Relationships Are the Key to Happiness

Family running with dogRelationships are the key to happiness in life. There are countless studies that support this truth. One powerful example comes from Dr. Robert Waldinger, a Harvard psychiatrist, is the 4th and current director of the longest study of human health and happiness (a 75-year project). His takeaway from that study?: “The clearest message that we get from this 75-year study is this: Good relationships keep us happier and healthier. Period.”
However, we don’t have to just take Dr. Waldinger’s word for it. We can reflect on our lives to see the truth of this. Think of your happiest times in life. Did they involve other people? If you are like most people, they probably involved fun, engaging experiences with family and friends. Now think of your darkest times in life. Most likely those had to do with being in conflict, rejected, or feeling isolated or lonely. Think that one of the worst punishments that we can inflict upon other human beings is solitary confinement in prison. Research has found that social rejection activates some of the same areas of the brain as physical pain. Thus, it is literally painful to be rejected. 

Relationships in the Age of Social Media

There are certainly benefits of social media. Most of us experience these on a daily basis. We share events and experiences and connect with friends and family members in ways that were not possible 15 years ago. One might think, given that relationships are the key to happiness in life, that the connections we have through social media would result in increases in our happiness. This doesn’t seem to be the case though. Overall societal happiness in the U.S. hasn’t improved in the past 15 years. In fact, levels of depression, anxiety, and suicide are going up in teens and young adults. How could this be? Let’s explore 3 of these reasons. 

Social Comparison and Social Media

It’s natural for us to compare ourselves to others. We worry about our status and what others think of us. From an evolutionary standpoint, this makes sense. We are inherently social animals. Historically, we have depended upon one another for survival. If we didn’t care what others thought of us, we wouldn’t last long in a tribe. Because we needed them to survive, we needed to care what they thought of us. We needed to know our status in the group. As hunter-gatherers, we evolved to live in tribes of around 150 people. So, the number of group members with whom we compared ourselves was relatively small. Now, however, social media enables us to compare ourselves to thousands of people. And these aren’t just any people. For example, girls are comparing themselves to models, actresses, pop princesses, and Kim Kardashian. The “social comparison bar” is thus very high. We see what others have and are left wanting. There is solid research to indicate that more time spent on social media is correlated with greater levels of depression.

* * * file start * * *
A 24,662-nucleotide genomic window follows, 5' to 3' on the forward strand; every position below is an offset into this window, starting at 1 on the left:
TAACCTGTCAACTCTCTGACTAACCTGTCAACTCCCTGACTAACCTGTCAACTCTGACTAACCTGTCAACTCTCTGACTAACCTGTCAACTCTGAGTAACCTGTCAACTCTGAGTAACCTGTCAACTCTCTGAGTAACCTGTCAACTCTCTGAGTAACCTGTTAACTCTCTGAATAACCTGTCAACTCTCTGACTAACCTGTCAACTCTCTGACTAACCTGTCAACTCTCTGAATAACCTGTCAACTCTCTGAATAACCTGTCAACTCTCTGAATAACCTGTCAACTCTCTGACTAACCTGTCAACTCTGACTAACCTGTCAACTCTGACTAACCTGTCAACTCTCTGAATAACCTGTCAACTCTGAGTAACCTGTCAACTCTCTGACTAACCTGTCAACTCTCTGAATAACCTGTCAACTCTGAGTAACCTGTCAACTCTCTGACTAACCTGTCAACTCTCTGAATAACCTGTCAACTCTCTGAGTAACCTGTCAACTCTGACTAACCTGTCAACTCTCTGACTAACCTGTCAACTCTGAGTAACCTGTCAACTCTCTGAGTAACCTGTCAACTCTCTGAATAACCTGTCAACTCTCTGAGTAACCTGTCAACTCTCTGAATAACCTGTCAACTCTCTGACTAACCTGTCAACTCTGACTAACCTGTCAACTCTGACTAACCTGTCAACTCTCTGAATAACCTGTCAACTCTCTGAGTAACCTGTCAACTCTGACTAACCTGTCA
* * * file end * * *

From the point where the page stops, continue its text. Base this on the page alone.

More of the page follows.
Social Rejection and Social Media

We like to be liked by others. As social animals, if we didn’t desire this, then we probably wouldn’t have lasted long in a tribe! We depended upon others for our very survival, so it was in our best interest to be liked by others. On the other hand, as stated previously, we feel very bad when rejected by others. It literally hurts. When, through social media, we don’t get as many likes as expected to a post, or we get unfollowed/unfriended, this is experienced as a form of social rejection. So, social media provides many more opportunities for us to experience social rejection. Moreover, when combined with the social comparison aspect, we can experience rejection just because we aren’t getting as many likes to our posts as others are getting. 

Displaced Relationships by Social Media

Digital natives are those who grew up in the age of the Internet. In a sense, these folks have always been “connected” in this sense of the word. Digital immigrants, like myself, grew up at a time before the Internet. But from an evolutionary standpoint, we are all digital immigrants. Our brains evolved over millions of years to interact in a world, and with each other, in a way very different from social media, texting, instant messaging, etc. Nature meant for us to connect with one another face-to-face. That’s how we get our deep-rooted connection and psychological needs met. Our screens can be great, but when they start replacing (or displacing) our in-person connections, we are going to pay a price. We often pay this price in the form of increased stress, anxiety, and depression.

The Takeaway?  

Relationships are the key to happiness in life. Our attention shouldn’t be more on our screens and high-tech gadgets than each other. When we lose sight of this, we will pay a price. But if we hit the pause button regularly, we can remind ourselves where the key to our happiness resides: it’s in each other. 
 
 

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